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Brain-eating amoeba found in Louisiana water district for third time since 2015

A close up photograph of Naegleria fowleri, an amoeba that is known to attack the central nervous system.

CDC's Public Image Library

HOUMA, La. -- A potentially deadly brain-eating amoeba has been found again in Terrebonne Parish. Independent testing returned positive results for Naegleria fowleri, which causes fatal brain swelling and tissue destruction, in Pointe-aux-Chenes, according to CBS affiliate New Orleans WWL-TV, as well as The Courier

The Terrebonne Consolidated Waterworks District issued the notification Sunday and has temporarily switched to a different disinfectant to kill the organism. 

Despite the Louisiana heat, residents are ignoring their swimming pools and nearby bayous. They're terrified of something they can't see but that officials warn is present. 

"It kinda freaks me out because this is my home, I can't do what I usually do," said Lindsey Dupre, WWL-TV reports. "I want to know I'm secure rather than freak out over an amoeba."  

This marks the third time the amoeba has been detected in the water since 2015. Last June, Terrebonne Parish's water system tested positive for the amoeba in Isle de Jean Charles, where it had also been found three years ago. It impacts all fresh water sources ranging from drinking water to pool water to water used for showers.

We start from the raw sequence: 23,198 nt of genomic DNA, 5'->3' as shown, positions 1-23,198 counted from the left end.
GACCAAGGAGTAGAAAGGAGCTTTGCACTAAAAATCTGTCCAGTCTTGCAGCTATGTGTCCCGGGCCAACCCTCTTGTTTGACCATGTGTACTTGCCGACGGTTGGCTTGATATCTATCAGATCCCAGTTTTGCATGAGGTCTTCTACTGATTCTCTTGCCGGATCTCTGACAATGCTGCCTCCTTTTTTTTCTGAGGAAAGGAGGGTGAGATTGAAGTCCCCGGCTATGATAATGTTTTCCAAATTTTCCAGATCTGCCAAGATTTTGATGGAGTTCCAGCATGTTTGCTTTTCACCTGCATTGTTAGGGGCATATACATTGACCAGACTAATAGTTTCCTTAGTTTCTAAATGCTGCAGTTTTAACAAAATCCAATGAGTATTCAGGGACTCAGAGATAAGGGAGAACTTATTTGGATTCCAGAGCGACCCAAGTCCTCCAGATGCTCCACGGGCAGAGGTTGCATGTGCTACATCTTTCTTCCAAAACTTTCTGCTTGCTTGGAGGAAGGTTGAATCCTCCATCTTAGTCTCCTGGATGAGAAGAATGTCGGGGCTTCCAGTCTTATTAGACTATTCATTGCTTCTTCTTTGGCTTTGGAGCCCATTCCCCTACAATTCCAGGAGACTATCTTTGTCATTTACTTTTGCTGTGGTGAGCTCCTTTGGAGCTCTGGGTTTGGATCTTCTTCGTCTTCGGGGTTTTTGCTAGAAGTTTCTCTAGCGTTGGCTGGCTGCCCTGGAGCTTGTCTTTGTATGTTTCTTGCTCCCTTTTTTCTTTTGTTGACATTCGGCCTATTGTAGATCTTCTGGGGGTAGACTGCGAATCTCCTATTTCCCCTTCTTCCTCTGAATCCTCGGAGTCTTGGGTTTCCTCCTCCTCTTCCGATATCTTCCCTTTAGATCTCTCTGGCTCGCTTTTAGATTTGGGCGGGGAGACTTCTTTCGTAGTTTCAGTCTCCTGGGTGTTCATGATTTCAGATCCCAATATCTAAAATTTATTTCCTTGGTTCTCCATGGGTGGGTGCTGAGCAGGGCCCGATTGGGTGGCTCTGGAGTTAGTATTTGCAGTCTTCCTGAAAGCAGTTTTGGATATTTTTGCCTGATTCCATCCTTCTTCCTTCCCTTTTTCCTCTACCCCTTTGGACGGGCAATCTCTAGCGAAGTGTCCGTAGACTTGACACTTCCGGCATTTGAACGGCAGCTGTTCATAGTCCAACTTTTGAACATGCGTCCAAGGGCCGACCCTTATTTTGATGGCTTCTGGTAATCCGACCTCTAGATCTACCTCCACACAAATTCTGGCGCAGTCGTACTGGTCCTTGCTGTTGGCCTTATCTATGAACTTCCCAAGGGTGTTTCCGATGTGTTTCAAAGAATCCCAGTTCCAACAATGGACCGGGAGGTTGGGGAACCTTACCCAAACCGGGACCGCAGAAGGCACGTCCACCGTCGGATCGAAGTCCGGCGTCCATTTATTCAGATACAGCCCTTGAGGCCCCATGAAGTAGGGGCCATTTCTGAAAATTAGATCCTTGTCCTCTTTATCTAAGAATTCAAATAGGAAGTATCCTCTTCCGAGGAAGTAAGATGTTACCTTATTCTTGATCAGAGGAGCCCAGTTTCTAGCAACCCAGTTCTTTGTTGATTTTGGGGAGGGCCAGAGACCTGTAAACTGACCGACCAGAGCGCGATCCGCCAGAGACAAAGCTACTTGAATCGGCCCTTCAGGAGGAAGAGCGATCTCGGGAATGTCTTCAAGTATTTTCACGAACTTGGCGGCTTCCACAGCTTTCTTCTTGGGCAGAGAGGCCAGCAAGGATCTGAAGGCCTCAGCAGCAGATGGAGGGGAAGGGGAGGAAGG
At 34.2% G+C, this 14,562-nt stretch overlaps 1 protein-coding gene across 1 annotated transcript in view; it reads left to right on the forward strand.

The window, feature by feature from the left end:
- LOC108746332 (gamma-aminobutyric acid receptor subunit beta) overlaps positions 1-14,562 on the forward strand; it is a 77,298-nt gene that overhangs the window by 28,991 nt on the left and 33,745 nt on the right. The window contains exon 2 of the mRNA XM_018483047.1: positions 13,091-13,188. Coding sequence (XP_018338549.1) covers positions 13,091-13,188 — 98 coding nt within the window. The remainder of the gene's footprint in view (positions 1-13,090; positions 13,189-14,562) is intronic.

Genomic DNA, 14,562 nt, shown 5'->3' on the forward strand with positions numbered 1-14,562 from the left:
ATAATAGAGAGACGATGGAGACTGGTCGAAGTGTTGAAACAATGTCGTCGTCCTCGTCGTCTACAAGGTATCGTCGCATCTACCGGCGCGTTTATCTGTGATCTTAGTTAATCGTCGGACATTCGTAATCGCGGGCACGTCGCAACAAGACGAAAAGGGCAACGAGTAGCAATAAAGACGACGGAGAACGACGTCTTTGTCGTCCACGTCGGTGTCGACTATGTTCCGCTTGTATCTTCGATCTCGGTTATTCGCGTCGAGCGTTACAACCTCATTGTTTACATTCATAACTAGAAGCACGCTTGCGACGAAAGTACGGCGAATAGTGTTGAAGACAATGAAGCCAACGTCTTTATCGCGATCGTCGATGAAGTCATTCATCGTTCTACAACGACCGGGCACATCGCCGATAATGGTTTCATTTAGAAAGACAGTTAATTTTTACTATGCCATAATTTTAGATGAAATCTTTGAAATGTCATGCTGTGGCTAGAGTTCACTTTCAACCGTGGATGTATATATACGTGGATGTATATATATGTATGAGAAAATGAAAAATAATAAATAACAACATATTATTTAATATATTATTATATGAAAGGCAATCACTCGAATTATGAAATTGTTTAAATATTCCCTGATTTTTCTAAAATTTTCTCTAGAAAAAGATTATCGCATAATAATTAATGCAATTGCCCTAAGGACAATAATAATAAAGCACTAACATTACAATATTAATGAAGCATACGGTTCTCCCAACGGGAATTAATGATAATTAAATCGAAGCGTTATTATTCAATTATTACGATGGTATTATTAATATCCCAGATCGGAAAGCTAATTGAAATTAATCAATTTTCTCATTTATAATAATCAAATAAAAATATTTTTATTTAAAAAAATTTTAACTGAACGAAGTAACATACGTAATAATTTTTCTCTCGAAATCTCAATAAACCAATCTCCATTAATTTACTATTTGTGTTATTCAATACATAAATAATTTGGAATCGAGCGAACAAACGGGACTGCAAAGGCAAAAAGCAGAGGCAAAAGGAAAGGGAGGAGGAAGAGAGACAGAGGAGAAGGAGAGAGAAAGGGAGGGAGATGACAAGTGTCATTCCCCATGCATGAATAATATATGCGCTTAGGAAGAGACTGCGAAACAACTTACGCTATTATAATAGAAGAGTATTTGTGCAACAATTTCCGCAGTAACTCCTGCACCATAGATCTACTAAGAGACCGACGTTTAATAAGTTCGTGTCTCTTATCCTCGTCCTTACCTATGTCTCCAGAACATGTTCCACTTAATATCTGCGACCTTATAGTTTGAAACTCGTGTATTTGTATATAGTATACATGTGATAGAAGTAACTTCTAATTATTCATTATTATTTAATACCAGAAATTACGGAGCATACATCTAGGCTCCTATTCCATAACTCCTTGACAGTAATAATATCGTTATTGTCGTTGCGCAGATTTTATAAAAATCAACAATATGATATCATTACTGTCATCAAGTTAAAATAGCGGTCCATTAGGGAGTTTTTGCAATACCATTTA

"Normally we see this amoeba in surface water when people go swimming and they get it way up in their sinuses and they'll get an infection," said Jimmy Guidry, Louisiana Department of Health's medical director. "They'll start getting symptoms that are similar to meningitis." 

Consolidated Waterworks' general manager, Mike Sobert, said it began using a 60-day pure chlorine wash on Friday to kill the microbes. It will test the water in two weeks to ensure it's eradicated. Sobert said the agency had planned to temporarily switch to the pure chlorine for the summer, which has been its practice for the past three years.     

Most infections occur during the summer months in southern-tier states because the organism thrives in warmer waters, but it can also occur in northern regions as well, the CDC says. 

An infection from the organism is rare, but it is almost always deadly, Guidry said. From 1962 to 2016, there were 143 reported cases, out which only four people survived. In Louisiana, two residents died in 2011 after using neti pots to rinse out their noses, and a 4-year-old boy died in 2013 after spending hours playing in a Slip 'N Slide in hot and muddy conditions. 

"It's not just getting water in your nose, it's getting water way up in your nose where the water burns," said Guidry, explaining that almost everyone who swims in public waters is exposed to the microbe, but very few get infections. 

The onset of the disease typically begins within five days and includes symptoms such as headaches, fever and nausea. Later symptoms include hallucinations, loss of balance and seizures, according to the CDC. 

To prevent an infection, the CDC advises to prevent from water going up the nose during showers or when washing your face, to avoid submerging your head under water when bathing, to supervise children playing with sprinklers or hoses and to avoid Slip 'N Slides and other activities that make it hard to stop water from going into the nasal cavity. 

The Lafourche Parish Water District also advises residents in the Marydale neighborhood, Grand Bois community and the Romero area to follow the same guidelines because it purchases water from Terrebonne Parish Consolidated Waterworks to service them.